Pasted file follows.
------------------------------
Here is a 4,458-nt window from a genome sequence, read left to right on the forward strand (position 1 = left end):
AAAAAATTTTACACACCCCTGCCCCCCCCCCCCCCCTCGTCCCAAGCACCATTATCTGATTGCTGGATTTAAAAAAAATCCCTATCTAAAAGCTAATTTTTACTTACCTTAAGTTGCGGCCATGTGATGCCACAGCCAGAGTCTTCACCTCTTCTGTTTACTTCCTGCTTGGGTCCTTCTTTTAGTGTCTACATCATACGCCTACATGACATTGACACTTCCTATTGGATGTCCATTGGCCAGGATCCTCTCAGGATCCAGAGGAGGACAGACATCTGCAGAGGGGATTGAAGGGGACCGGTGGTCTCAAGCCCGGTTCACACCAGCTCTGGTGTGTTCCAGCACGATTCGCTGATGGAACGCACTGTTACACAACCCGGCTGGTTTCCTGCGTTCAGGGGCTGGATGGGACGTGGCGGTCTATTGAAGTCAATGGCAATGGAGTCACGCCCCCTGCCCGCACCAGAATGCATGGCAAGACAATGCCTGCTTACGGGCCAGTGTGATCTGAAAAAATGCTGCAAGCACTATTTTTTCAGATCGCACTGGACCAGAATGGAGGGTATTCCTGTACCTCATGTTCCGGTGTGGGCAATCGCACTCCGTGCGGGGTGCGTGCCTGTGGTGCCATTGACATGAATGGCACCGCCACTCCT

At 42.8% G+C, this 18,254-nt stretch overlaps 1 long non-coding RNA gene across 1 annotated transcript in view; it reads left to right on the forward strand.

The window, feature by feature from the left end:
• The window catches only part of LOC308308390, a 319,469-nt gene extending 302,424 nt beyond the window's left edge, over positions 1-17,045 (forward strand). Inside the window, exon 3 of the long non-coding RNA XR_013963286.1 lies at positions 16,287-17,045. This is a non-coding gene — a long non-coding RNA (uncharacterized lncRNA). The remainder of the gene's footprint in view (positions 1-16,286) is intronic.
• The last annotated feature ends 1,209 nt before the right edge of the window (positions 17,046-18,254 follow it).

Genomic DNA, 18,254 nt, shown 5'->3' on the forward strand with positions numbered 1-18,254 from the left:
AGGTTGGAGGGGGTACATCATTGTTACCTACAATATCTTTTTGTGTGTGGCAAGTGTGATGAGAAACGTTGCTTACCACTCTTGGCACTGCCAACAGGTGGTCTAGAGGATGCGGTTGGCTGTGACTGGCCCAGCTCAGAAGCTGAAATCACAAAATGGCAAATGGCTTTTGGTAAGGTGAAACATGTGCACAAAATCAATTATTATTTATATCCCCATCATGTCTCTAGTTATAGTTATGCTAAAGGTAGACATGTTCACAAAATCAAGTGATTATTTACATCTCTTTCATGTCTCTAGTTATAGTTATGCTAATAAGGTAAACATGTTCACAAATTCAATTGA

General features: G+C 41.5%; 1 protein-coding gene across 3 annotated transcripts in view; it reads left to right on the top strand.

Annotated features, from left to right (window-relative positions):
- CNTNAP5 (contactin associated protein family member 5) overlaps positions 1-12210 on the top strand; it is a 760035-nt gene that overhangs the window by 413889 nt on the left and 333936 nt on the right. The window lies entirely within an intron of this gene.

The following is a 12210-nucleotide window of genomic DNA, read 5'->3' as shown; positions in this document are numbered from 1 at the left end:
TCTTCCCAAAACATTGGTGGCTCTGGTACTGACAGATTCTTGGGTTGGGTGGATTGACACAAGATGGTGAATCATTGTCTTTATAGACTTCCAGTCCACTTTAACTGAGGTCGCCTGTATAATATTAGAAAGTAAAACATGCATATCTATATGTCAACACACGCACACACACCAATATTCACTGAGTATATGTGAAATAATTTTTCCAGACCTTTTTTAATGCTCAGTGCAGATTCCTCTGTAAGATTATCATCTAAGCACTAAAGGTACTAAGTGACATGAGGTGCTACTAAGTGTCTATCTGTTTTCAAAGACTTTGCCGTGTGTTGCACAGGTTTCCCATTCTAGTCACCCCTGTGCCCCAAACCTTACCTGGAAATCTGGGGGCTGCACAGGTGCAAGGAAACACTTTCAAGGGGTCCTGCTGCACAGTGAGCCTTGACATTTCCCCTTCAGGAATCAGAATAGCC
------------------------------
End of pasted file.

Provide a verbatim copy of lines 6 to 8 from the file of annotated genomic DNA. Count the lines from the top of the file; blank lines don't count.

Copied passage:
• The last annotated feature ends 1,209 nt before the right edge of the window (positions 17,046-18,254 follow it).

Genomic DNA, 18,254 nt, shown 5'->3' on the forward strand with positions numbered 1-18,254 from the left:
AGGTTGGAGGGGGTACATCATTGTTACCTACAATATCTTTTTGTGTGTGGCAAGTGTGATGAGAAACGTTGCTTACCACTCTTGGCACTGCCAACAGGTGGTCTAGAGGATGCGGTTGGCTGTGACTGGCCCAGCTCAGAAGCTGAAATCACAAAATGGCAAATGGCTTTTGGTAAGGTGAAACATGTGCACAAAATCAATTATTATTTATATCCCCATCATGTCTCTAGTTATAGTTATGCTAAAGGTAGACATGTTCACAAAATCAAGTGATTATTTACATCTCTTTCATGTCTCTAGTTATAGTTATGCTAATAAGGTAAACATGTTCACAAATTCAATTGA